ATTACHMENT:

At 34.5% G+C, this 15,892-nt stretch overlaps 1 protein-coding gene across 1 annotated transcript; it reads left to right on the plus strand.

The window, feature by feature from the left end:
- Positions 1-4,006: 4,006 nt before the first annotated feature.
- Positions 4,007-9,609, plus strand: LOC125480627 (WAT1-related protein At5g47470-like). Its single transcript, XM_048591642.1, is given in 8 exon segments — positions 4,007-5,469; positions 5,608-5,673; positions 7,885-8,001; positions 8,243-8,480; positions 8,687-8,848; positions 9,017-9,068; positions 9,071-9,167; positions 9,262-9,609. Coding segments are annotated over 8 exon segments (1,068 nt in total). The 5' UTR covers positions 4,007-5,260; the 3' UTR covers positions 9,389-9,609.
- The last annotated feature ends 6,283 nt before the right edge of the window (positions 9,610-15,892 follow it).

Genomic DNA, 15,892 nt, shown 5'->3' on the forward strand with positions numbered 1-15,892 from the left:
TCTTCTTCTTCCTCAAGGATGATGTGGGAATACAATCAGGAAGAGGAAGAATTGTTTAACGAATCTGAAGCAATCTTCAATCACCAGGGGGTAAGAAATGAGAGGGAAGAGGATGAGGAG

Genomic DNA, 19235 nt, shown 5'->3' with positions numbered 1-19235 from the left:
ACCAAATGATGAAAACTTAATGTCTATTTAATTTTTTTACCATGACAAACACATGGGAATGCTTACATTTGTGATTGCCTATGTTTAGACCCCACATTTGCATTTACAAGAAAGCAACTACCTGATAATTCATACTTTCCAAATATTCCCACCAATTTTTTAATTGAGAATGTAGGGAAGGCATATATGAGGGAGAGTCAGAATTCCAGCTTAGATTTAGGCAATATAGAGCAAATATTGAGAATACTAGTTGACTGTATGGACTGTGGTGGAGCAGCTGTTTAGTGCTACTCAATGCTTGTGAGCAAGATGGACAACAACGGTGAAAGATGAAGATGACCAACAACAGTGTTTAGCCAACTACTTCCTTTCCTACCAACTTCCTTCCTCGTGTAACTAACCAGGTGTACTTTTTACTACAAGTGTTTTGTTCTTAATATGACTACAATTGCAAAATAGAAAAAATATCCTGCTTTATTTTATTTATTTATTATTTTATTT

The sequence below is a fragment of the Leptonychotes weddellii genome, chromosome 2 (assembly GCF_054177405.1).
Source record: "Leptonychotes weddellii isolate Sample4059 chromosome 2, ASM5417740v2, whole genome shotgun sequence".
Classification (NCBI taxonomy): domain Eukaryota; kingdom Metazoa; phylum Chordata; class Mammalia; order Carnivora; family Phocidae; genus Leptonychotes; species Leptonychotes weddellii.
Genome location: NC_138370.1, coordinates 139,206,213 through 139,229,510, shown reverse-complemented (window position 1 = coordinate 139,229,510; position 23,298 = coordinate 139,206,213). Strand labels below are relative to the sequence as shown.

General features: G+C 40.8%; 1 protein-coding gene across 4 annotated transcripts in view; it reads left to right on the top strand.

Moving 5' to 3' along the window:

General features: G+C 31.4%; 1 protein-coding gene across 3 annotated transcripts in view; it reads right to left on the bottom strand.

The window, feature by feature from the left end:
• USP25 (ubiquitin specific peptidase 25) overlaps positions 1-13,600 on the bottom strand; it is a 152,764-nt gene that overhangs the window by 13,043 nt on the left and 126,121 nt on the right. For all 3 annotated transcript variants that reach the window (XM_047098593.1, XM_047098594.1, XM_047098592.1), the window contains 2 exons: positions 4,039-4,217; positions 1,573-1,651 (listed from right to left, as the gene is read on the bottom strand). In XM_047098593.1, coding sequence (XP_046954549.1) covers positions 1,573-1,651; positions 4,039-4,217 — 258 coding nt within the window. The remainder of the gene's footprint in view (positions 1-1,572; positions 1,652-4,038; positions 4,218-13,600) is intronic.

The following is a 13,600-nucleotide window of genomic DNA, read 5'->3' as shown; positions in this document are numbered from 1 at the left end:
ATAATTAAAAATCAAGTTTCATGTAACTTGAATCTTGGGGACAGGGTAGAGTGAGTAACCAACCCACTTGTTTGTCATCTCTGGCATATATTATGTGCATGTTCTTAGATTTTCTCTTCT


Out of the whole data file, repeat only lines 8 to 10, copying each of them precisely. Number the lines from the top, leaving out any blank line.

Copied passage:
Genomic DNA, 19235 nt, shown 5'->3' with positions numbered 1-19235 from the left:
ACCAAATGATGAAAACTTAATGTCTATTTAATTTTTTTACCATGACAAACACATGGGAATGCTTACATTTGTGATTGCCTATGTTTAGACCCCACATTTGCATTTACAAGAAAGCAACTACCTGATAATTCATACTTTCCAAATATTCCCACCAATTTTTTAATTGAGAATGTAGGGAAGGCATATATGAGGGAGAGTCAGAATTCCAGCTTAGATTTAGGCAATATAGAGCAAATATTGAGAATACTAGTTGACTGTATGGACTGTGGTGGAGCAGCTGTTTAGTGCTACTCAATGCTTGTGAGCAAGATGGACAACAACGGTGAAAGATGAAGATGACCAACAACAGTGTTTAGCCAACTACTTCCTTTCCTACCAACTTCCTTCCTCGTGTAACTAACCAGGTGTACTTTTTACTACAAGTGTTTTGTTCTTAATATGACTACAATTGCAAAATAGAAAAAATATCCTGCTTTATTTTATTTATTTATTATTTTATTT

The sequence below is a fragment of the Leptonychotes weddellii genome, chromosome 2 (assembly GCF_054177405.1).